Closely Following Stressful News Events Linked to More Stress
(IRVINE, Calif.) -- The Boston Marathon bombings last April that left three people dead and more than 260 wounded was easily one of the biggest news stories of 2013.
If you were among those who watched the coverage for endless hours on TV, you might be at greater risk for stress than people who didn't pay as much attention to the traumatic event.
So says E. Alison Holman, an associate professor of nursing science at the University of California, Irvine. In fact, Holman reports in her study on the effect of shocking new stories that people who immersed themselves in coverage of the Boston bombing for six or more hours daily experienced level of stress more acute than those who were at the bomb site or knew someone who was.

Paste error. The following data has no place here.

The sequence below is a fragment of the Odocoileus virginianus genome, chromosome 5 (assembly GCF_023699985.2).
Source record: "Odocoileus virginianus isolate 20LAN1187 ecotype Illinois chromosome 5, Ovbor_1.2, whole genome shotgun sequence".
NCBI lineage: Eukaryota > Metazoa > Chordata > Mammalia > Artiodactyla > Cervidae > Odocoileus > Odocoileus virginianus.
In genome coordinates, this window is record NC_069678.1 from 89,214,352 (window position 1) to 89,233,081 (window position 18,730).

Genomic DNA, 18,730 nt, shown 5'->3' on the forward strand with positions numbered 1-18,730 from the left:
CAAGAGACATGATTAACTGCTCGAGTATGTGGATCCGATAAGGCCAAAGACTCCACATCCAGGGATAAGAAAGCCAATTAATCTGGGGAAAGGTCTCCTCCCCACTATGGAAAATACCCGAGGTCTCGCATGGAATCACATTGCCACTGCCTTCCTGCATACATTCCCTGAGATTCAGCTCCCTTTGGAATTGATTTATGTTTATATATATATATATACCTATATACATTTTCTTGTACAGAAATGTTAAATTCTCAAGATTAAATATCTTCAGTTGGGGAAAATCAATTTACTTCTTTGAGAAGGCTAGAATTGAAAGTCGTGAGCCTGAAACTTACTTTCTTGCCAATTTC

After accounting for other factors, news junkies reported symptoms such as actually re-experiencing the bombings or feeling overly stressed out. This finding was based on a survey of several thousand people from Boston, New York and around the country.
Holman makes a careful point that there might not be a cause-and-effect factor nor is it known whether people who got stressed watching hours of coverage all share something in common. The effects on physical health or long-term psychological effects were not examined.
However, she does say that more exposure to news coverage seems to be linked to more stress.
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